Updated for 2017.
Recently an email from a top media site was shared with me:
“…we would really rather not edit the links in our author bios to “follows” from “nofollow.” With the number of contributed articles (and articles, period) that we publish every day, we are leaking SEO authority with every “follow” link we allow.”
At the time I saw this email I was surprised, I had thought that the notion that outbound linking “leaks” link juice from a site had died a deserved death many years ago.
To understand the reasoning behind this, it’s helpful to understand that each site is assigned a certain amount of SEO authority that flows from the home page through first the links on the home page and then through out the rest of the site. So does make some logical sense that you are losing SEO authority when you link out to external site.
However most SEOs believe this is a myth.
An outbound link is a link that links outside of your domain to an external site. When a visitor clicks on an outbound link, they will leave your site, this is why some websites open external links in a new browser window. Conversely inbound links (often referred to as backlinks) are incoming links from other sites to yours.
There are mixed opinions on whether an outbound link is good for SEO. Many sites (like the site above) take the paranoid approach to prevent their SEO authority from “leaking out”. However many SEOs believe that linking out to relevant high authority sites helps your site by establishing trust and giving Google a relevancy signal.
And keep in mind Google was created with the idea that web pages would cite references just like an academic paper would. So some outbound links on a quality site are actually expected.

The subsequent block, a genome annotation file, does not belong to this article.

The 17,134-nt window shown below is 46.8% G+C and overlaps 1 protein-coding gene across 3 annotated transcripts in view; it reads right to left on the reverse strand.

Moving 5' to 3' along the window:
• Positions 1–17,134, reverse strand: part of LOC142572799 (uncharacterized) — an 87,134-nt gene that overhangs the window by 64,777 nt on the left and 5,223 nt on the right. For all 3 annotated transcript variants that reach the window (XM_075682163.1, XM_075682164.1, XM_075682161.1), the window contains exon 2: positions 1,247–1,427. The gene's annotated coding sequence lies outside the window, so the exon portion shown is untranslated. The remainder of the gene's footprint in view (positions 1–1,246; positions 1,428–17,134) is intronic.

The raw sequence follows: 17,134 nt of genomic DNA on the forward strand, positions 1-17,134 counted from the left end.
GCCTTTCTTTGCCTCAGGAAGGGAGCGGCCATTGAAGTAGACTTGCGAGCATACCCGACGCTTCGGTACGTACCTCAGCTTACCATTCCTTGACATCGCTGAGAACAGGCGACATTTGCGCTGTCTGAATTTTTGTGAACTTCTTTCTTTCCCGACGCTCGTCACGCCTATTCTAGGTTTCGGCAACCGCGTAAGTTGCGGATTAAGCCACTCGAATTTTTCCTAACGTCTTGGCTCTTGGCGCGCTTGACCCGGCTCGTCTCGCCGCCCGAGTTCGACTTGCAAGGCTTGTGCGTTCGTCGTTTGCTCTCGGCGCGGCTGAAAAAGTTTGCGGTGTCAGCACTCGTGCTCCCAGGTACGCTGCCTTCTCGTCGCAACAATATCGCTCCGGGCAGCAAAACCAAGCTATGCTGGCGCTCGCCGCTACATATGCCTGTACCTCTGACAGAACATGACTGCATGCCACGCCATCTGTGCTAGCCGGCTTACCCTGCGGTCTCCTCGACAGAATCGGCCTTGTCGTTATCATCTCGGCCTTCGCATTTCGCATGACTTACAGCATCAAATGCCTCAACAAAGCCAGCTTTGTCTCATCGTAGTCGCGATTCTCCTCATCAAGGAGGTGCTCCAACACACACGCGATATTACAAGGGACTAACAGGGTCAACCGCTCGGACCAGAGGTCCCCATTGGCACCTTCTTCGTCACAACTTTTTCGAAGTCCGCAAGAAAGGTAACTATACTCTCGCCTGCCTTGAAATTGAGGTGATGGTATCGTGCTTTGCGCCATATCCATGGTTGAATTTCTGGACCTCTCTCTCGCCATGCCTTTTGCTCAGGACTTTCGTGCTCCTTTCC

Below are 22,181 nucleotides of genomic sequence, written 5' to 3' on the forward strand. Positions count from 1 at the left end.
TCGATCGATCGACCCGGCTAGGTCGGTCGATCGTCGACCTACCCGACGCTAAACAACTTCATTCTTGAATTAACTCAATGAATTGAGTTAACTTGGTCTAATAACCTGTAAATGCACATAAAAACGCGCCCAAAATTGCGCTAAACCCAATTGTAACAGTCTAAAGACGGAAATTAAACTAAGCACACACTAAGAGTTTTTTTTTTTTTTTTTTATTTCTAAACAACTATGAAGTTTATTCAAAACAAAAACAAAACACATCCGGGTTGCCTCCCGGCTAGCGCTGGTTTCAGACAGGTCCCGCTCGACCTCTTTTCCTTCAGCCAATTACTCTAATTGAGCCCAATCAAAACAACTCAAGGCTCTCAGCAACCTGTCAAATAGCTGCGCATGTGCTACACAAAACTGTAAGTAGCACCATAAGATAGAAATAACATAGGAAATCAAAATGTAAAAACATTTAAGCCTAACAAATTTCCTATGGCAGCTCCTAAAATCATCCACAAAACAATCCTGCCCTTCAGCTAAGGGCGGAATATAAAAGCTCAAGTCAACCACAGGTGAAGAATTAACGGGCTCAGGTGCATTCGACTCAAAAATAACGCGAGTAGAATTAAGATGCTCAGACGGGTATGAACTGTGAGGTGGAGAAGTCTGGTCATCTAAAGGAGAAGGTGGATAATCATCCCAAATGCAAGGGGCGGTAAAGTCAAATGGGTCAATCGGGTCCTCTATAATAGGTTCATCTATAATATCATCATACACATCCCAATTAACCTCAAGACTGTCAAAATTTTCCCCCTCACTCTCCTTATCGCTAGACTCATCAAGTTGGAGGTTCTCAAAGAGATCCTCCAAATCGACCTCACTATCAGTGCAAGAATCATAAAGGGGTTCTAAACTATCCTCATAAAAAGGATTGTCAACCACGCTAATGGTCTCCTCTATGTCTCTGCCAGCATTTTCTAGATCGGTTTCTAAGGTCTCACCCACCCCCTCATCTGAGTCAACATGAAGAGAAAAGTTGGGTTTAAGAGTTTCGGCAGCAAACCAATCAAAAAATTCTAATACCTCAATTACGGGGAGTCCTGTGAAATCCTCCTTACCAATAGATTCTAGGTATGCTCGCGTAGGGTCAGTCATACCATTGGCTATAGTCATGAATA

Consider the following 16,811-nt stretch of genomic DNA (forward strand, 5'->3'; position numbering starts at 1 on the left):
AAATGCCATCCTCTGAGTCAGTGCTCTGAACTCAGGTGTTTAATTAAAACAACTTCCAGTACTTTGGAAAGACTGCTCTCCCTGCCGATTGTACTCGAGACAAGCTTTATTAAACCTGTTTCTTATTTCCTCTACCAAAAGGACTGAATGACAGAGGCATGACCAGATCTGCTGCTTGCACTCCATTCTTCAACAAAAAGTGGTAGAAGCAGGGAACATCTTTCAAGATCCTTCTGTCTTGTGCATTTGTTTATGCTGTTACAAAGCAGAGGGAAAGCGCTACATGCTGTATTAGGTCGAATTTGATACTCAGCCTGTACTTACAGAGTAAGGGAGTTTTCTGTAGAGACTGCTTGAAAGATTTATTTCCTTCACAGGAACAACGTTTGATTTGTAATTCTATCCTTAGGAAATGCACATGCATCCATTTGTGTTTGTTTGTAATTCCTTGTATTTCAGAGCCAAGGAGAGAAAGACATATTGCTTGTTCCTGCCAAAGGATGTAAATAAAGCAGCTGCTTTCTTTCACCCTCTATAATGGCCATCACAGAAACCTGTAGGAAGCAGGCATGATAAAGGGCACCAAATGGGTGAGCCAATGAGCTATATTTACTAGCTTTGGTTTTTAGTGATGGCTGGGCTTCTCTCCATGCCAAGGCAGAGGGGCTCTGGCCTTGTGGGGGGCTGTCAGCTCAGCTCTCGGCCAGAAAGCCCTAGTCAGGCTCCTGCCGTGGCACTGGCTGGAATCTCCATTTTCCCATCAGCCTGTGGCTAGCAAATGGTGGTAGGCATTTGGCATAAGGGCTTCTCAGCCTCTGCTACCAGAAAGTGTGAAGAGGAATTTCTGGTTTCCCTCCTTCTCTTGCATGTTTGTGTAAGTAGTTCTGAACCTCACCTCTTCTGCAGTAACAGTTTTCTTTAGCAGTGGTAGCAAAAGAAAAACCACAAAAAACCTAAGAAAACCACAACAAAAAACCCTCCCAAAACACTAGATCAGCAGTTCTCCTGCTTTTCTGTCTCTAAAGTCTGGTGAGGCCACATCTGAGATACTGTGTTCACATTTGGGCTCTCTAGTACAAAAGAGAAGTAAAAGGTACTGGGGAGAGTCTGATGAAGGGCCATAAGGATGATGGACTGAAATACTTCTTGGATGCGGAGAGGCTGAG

But don’t take my word for it, let’s check in with the experts.
Several of the Moz Search Ranking Factors Studies have found a positive correlation between the # of external links and higher rankings.
And this 2008 blog post from the Google Webmaster Central blog suggests that “thoughtful outbound links can help your credibility”.
Think of it this way, if the site owner is someone you would enjoy having a cup of coffee with, then why wouldn’t you link to their site if they have content useful for your readers?
Sometimes you can overthink these things.
The best way I can explain this is by using this post as an example.
Above, I’ve made a statement: that outbound links when done correctly are helpful for SEO. And then I’ve cited two authorities in the SEO space, Moz and Google, to back up my statement by linking out to the relevant pages.
If Google and Moz are not considered authorities in the SEO space, then I don’t know who is.
First let’s define anchor text, which is the clickable words used in the link. Rich anchor text is link anchor text that matches a popular search phrase. For example “car insurance quotes”.
We’ve all seen low quality site stuffed with keyword phrases that are also links. No one enjoys reading that stuff.
Natural outbound links typically use the following link anchor text:
If your content reads easily and the link anchor text doesn’t stick out like a sore thumb then you’ve accomplished your goal.
Your pages should have at most a handful of outbound links; there’s no hard and fast rule, but in the SEO site audits that I do, I look closely at pages that have more than 10 outbound links as a potential problem.